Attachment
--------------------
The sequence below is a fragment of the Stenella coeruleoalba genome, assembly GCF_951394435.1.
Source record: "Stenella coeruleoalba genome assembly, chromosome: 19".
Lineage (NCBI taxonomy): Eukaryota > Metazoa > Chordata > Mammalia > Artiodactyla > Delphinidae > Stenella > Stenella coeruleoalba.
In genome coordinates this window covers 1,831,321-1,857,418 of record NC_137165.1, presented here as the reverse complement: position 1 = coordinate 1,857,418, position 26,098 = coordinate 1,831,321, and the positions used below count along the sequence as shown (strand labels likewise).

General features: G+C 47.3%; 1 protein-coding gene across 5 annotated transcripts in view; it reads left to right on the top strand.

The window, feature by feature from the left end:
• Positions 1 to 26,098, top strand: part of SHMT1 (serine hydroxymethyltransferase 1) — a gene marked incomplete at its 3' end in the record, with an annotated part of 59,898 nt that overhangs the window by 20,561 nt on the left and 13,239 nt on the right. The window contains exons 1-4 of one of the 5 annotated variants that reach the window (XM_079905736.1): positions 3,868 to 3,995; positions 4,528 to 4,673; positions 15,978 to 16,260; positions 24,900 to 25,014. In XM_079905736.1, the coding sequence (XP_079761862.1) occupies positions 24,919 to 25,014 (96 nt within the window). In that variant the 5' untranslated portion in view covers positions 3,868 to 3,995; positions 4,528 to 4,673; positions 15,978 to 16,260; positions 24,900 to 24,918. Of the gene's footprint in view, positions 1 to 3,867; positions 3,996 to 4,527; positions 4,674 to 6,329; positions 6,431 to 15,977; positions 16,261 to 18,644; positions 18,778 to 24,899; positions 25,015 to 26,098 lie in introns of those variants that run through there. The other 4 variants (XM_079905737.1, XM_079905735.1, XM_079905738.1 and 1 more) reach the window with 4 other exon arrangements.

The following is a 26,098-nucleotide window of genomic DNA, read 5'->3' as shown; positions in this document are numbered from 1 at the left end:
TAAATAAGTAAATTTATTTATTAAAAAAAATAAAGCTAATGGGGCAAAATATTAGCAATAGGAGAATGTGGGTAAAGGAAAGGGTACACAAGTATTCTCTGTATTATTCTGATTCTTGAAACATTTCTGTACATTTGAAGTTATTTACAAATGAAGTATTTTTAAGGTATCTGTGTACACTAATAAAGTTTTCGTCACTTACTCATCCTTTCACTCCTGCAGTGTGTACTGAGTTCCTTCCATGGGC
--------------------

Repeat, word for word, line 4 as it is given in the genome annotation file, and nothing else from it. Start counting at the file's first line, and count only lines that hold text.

In genome coordinates this window covers 1,831,321-1,857,418 of record NC_137165.1, presented here as the reverse complement: position 1 = coordinate 1,857,418, position 26,098 = coordinate 1,831,321, and the positions used below count along the sequence as shown (strand labels likewise).